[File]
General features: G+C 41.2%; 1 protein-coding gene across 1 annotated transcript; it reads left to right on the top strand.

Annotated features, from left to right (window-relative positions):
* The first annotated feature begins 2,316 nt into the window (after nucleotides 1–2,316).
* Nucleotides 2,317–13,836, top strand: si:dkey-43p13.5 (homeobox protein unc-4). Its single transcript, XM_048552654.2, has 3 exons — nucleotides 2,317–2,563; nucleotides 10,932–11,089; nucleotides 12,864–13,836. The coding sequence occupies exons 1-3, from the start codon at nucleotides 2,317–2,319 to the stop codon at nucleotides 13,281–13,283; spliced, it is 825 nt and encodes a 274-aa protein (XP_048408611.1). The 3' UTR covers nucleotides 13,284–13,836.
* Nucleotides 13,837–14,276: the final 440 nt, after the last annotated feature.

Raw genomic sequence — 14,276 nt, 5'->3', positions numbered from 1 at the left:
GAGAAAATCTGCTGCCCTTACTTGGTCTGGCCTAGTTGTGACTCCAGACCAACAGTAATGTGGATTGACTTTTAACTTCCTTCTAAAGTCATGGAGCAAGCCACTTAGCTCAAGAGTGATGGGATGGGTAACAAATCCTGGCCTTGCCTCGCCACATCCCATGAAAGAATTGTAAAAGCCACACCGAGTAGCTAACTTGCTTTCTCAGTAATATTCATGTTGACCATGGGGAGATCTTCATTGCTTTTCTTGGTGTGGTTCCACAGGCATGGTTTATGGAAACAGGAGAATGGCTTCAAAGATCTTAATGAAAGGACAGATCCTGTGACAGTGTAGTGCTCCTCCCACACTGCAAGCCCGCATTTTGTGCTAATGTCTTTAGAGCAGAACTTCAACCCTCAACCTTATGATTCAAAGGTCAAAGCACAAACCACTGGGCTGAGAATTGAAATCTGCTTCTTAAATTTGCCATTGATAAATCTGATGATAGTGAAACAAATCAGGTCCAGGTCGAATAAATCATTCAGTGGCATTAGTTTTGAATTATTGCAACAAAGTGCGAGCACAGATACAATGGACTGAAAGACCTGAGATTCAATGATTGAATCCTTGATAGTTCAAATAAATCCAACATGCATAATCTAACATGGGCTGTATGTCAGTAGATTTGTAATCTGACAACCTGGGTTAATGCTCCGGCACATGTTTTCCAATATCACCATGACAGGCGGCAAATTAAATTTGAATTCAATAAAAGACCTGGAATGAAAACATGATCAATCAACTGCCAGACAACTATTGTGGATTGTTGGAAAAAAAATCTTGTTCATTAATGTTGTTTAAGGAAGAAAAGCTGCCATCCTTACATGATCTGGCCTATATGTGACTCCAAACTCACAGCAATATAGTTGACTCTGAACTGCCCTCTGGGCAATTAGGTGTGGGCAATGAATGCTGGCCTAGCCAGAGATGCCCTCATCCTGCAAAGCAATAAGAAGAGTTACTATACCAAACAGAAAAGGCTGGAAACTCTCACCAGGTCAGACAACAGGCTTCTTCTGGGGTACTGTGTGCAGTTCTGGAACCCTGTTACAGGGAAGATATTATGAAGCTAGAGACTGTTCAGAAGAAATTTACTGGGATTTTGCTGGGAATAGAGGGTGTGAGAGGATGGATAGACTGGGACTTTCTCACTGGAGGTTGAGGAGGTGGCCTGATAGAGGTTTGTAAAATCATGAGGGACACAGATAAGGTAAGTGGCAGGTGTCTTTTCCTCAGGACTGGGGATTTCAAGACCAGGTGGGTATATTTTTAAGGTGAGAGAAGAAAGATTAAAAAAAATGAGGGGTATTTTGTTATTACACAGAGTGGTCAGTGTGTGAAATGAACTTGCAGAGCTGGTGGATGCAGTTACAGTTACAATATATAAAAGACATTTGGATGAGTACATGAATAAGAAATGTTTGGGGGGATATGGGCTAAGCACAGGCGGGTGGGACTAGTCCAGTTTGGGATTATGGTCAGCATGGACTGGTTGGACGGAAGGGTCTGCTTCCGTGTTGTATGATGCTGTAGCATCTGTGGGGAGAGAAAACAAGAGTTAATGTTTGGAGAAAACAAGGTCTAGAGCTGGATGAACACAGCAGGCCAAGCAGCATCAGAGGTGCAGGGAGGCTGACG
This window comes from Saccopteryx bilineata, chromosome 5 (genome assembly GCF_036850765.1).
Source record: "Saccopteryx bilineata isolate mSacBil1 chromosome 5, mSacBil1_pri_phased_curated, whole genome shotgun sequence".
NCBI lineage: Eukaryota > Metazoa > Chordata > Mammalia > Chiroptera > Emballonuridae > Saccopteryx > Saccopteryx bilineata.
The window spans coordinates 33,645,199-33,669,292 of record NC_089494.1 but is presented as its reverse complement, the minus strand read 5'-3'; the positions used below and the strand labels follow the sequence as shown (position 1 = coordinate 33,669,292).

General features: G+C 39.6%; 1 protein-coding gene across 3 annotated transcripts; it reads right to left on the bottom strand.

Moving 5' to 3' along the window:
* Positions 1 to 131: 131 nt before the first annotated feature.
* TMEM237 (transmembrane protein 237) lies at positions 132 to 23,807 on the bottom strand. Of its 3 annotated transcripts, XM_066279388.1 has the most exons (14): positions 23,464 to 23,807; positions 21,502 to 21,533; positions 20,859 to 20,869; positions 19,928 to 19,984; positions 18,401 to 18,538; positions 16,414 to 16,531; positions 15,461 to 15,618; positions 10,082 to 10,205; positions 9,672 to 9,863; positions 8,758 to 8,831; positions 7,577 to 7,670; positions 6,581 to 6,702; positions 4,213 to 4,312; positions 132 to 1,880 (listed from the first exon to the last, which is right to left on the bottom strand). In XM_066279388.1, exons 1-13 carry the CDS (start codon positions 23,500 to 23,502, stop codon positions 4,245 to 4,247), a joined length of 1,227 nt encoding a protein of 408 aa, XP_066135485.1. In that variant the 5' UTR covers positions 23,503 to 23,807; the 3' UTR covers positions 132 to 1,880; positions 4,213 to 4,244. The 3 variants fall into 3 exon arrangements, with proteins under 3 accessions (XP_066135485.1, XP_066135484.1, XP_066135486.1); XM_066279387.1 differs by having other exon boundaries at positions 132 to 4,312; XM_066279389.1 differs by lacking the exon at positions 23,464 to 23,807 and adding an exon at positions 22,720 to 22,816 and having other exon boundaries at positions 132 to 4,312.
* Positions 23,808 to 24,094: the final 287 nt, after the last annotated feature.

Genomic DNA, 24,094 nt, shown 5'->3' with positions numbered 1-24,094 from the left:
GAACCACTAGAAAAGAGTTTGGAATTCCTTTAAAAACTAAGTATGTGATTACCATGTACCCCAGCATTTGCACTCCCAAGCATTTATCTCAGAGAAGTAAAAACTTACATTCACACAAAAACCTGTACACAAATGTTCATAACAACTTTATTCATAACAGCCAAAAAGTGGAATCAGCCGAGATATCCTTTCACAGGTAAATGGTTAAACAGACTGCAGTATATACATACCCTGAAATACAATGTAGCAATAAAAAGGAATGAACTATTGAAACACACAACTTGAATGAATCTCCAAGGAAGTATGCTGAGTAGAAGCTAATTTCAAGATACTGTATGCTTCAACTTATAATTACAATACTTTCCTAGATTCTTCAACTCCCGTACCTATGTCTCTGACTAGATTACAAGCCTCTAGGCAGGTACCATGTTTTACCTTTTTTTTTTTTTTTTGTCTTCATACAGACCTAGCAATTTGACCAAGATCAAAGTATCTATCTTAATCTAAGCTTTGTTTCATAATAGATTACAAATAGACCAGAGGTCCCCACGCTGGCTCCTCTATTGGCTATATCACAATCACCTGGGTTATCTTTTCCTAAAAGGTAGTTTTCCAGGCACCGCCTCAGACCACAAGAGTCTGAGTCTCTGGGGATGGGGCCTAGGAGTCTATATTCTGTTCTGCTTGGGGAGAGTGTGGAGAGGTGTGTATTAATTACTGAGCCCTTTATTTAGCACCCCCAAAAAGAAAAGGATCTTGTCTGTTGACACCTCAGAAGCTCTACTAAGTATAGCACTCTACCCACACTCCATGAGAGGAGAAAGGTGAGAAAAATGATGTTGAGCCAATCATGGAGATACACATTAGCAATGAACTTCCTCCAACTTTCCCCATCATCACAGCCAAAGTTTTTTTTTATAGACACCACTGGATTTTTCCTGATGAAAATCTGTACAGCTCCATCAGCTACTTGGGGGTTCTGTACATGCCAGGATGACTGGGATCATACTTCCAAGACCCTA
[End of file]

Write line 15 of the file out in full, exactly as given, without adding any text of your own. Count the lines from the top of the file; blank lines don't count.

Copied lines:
* TMEM237 (transmembrane protein 237) lies at positions 132 to 23,807 on the bottom strand. Of its 3 annotated transcripts, XM_066279388.1 has the most exons (14): positions 23,464 to 23,807; positions 21,502 to 21,533; positions 20,859 to 20,869; positions 19,928 to 19,984; positions 18,401 to 18,538; positions 16,414 to 16,531; positions 15,461 to 15,618; positions 10,082 to 10,205; positions 9,672 to 9,863; positions 8,758 to 8,831; positions 7,577 to 7,670; positions 6,581 to 6,702; positions 4,213 to 4,312; positions 132 to 1,880 (listed from the first exon to the last, which is right to left on the bottom strand). In XM_066279388.1, exons 1-13 carry the CDS (start codon positions 23,500 to 23,502, stop codon positions 4,245 to 4,247), a joined length of 1,227 nt encoding a protein of 408 aa, XP_066135485.1. In that variant the 5' UTR covers positions 23,503 to 23,807; the 3' UTR covers positions 132 to 1,880; positions 4,213 to 4,244. The 3 variants fall into 3 exon arrangements, with proteins under 3 accessions (XP_066135485.1, XP_066135484.1, XP_066135486.1); XM_066279387.1 differs by having other exon boundaries at positions 132 to 4,312; XM_066279389.1 differs by lacking the exon at positions 23,464 to 23,807 and adding an exon at positions 22,720 to 22,816 and having other exon boundaries at positions 132 to 4,312.